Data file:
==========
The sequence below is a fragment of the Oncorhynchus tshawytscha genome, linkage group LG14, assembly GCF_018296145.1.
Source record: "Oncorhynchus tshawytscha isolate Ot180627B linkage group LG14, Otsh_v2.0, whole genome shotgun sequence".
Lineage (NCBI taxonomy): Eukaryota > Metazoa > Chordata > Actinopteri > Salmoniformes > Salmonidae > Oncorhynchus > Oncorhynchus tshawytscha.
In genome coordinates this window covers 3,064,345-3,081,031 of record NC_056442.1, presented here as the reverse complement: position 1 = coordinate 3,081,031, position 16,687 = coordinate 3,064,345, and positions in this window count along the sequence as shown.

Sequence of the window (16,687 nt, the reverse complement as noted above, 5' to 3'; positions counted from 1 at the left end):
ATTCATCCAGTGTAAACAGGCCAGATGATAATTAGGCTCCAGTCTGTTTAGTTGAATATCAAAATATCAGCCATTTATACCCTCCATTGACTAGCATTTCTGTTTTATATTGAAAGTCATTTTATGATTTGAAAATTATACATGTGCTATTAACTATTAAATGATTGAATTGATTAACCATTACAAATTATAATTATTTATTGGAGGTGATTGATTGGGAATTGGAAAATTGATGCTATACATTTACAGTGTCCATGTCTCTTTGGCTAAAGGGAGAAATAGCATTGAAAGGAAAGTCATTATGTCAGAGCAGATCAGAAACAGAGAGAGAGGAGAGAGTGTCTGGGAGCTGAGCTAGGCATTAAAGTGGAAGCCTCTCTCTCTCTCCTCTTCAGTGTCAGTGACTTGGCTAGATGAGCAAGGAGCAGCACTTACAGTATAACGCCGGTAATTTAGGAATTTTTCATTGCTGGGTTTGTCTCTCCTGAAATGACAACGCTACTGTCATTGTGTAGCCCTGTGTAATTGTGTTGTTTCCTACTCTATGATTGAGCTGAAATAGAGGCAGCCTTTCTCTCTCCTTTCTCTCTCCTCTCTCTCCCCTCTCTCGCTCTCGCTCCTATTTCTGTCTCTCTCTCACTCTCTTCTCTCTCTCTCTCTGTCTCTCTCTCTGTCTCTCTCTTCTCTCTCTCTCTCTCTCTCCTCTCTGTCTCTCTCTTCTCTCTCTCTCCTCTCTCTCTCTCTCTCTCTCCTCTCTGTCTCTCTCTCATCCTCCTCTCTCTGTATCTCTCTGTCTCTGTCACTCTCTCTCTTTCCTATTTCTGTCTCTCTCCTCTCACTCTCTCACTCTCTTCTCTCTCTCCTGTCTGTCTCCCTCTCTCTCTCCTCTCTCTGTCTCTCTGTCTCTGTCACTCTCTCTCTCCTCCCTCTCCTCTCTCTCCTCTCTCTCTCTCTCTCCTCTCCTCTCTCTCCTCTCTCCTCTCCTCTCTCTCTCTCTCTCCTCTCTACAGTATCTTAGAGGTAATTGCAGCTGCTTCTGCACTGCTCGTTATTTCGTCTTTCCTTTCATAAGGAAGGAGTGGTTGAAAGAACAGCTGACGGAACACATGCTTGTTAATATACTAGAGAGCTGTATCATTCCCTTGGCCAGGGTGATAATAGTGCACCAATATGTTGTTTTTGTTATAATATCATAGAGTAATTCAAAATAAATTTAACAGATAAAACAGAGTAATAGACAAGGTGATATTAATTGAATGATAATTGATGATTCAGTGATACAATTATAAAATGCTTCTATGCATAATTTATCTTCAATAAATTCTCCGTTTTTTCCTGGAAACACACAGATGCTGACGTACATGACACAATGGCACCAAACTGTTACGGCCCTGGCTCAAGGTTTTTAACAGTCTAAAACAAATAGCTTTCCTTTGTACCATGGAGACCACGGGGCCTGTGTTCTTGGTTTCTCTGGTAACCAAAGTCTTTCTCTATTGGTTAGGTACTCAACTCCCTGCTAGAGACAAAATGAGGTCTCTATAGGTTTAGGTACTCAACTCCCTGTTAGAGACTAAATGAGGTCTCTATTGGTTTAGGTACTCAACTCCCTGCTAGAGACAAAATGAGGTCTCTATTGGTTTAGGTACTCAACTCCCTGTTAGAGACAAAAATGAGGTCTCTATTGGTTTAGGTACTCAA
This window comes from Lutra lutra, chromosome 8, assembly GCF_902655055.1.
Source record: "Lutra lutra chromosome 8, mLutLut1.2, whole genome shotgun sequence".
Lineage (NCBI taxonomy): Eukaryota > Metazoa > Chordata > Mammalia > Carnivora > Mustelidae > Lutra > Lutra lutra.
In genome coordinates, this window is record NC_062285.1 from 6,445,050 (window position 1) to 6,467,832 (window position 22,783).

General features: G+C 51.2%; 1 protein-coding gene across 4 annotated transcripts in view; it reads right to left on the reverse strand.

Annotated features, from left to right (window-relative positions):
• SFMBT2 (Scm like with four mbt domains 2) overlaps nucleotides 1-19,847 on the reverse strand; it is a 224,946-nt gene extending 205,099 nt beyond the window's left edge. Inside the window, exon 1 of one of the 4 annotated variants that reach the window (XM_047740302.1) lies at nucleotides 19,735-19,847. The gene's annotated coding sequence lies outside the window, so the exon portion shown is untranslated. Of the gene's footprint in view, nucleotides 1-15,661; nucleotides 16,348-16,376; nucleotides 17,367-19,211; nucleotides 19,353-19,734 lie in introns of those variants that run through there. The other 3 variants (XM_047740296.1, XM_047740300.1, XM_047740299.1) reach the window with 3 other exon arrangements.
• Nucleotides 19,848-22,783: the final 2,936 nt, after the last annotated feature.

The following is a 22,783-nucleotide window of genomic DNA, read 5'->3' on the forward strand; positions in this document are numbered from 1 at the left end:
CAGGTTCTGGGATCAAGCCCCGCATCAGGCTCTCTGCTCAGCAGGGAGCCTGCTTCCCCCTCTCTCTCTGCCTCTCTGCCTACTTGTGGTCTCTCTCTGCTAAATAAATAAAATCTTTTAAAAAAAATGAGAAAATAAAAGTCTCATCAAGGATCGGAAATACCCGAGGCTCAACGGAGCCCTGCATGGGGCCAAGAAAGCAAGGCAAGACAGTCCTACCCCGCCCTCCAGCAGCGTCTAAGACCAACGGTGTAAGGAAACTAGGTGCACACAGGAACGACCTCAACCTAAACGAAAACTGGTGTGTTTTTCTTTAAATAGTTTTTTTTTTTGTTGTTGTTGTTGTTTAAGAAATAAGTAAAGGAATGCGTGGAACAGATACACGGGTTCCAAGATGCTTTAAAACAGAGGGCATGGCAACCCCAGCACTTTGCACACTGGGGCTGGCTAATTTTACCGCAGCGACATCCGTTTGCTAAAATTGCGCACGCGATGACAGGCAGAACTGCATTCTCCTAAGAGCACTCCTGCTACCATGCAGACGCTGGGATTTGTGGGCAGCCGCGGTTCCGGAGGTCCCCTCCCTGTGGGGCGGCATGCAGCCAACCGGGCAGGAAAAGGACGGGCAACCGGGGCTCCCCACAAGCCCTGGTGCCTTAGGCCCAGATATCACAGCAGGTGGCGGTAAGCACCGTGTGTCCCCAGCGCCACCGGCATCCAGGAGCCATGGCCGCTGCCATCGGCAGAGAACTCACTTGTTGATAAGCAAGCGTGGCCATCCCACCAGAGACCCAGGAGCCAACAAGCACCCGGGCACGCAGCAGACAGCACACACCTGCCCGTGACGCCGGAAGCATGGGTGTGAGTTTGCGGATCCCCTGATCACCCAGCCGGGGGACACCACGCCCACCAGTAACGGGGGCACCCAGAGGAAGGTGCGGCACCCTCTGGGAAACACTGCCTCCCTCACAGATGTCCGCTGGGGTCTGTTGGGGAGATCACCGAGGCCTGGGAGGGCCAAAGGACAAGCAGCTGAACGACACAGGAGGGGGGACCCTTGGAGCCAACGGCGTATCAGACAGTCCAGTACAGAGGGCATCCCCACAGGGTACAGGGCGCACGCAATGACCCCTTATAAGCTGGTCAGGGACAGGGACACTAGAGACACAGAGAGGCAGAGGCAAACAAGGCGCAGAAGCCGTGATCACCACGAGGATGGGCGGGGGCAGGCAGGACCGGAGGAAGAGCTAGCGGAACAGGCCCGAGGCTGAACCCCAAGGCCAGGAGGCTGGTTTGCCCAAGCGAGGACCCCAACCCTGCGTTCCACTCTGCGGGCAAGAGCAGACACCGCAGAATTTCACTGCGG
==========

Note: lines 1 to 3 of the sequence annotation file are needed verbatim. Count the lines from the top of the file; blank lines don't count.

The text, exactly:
The sequence below is a fragment of the Oncorhynchus tshawytscha genome, linkage group LG14, assembly GCF_018296145.1.
Source record: "Oncorhynchus tshawytscha isolate Ot180627B linkage group LG14, Otsh_v2.0, whole genome shotgun sequence".
Lineage (NCBI taxonomy): Eukaryota > Metazoa > Chordata > Actinopteri > Salmoniformes > Salmonidae > Oncorhynchus > Oncorhynchus tshawytscha.